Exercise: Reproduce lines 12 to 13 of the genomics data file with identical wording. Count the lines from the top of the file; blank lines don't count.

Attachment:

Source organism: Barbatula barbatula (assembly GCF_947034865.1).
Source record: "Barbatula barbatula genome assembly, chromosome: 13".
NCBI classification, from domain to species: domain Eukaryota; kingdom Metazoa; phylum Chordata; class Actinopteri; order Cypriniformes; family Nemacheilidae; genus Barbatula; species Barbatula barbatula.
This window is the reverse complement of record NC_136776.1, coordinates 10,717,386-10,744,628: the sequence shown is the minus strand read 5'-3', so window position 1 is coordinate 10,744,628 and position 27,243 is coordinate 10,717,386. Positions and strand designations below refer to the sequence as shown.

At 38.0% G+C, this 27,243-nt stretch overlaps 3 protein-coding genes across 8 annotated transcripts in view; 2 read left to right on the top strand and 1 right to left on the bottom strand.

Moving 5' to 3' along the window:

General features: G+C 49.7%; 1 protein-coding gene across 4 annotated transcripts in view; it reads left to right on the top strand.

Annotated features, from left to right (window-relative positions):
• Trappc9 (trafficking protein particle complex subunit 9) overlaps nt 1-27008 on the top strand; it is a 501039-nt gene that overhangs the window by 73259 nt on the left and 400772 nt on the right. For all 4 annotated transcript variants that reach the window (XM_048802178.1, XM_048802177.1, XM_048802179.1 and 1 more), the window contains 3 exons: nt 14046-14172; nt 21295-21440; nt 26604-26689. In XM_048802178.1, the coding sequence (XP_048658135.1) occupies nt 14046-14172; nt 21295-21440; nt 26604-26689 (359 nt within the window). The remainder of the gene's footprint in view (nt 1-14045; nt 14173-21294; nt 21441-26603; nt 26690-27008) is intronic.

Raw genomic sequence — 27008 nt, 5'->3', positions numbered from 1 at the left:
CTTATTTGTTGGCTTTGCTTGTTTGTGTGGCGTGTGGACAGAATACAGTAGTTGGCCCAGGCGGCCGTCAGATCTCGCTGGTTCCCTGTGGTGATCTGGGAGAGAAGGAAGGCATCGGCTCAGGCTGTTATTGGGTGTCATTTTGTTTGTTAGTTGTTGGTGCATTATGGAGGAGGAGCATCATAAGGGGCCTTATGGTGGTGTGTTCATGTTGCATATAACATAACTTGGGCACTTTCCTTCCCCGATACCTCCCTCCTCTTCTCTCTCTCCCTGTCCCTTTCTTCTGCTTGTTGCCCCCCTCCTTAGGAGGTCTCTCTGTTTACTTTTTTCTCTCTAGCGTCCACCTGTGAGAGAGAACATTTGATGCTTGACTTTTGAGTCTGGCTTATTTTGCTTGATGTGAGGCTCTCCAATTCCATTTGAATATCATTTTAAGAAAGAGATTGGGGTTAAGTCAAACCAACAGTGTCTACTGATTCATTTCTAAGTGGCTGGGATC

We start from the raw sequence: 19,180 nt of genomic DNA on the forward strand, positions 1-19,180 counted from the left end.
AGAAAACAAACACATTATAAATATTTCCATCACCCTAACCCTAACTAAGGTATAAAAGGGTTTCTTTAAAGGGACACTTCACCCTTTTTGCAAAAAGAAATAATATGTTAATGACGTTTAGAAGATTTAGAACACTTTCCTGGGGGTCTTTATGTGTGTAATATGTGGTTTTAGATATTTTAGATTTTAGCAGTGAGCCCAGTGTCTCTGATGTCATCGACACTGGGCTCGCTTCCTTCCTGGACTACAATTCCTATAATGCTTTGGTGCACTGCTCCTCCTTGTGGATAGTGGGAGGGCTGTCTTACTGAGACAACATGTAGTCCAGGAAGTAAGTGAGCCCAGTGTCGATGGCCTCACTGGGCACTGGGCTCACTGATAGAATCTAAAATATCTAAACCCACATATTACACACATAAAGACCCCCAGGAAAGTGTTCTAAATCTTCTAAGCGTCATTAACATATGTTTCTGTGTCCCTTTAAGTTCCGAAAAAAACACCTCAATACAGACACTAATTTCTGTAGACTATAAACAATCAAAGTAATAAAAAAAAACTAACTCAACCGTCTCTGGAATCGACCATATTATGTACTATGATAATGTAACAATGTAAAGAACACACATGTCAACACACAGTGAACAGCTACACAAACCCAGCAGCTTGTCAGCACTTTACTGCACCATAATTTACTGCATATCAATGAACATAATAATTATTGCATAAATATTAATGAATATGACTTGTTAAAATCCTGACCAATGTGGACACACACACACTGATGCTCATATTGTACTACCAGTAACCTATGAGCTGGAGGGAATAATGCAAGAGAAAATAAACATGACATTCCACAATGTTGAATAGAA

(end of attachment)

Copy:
We start from the raw sequence: 19,180 nt of genomic DNA on the forward strand, positions 1-19,180 counted from the left end.
AGAAAACAAACACATTATAAATATTTCCATCACCCTAACCCTAACTAAGGTATAAAAGGGTTTCTTTAAAGGGACACTTCACCCTTTTTGCAAAAAGAAATAATATGTTAATGACGTTTAGAAGATTTAGAACACTTTCCTGGGGGTCTTTATGTGTGTAATATGTGGTTTTAGATATTTTAGATTTTAGCAGTGAGCCCAGTGTCTCTGATGTCATCGACACTGGGCTCGCTTCCTTCCTGGACTACAATTCCTATAATGCTTTGGTGCACTGCTCCTCCTTGTGGATAGTGGGAGGGCTGTCTTACTGAGACAACATGTAGTCCAGGAAGTAAGTGAGCCCAGTGTCGATGGCCTCACTGGGCACTGGGCTCACTGATAGAATCTAAAATATCTAAACCCACATATTACACACATAAAGACCCCCAGGAAAGTGTTCTAAATCTTCTAAGCGTCATTAACATATGTTTCTGTGTCCCTTTAAGTTCCGAAAAAAACACCTCAATACAGACACTAATTTCTGTAGACTATAAACAATCAAAGTAATAAAAAAAAACTAACTCAACCGTCTCTGGAATCGACCATATTATGTACTATGATAATGTAACAATGTAAAGAACACACATGTCAACACACAGTGAACAGCTACACAAACCCAGCAGCTTGTCAGCACTTTACTGCACCATAATTTACTGCATATCAATGAACATAATAATTATTGCATAAATATTAATGAATATGACTTGTTAAAATCCTGACCAATGTGGACACACACACACTGATGCTCATATTGTACTACCAGTAACCTATGAGCTGGAGGGAATAATGCAAGAGAAAATAAACATGACATTCCACAATGTTGAATAGAA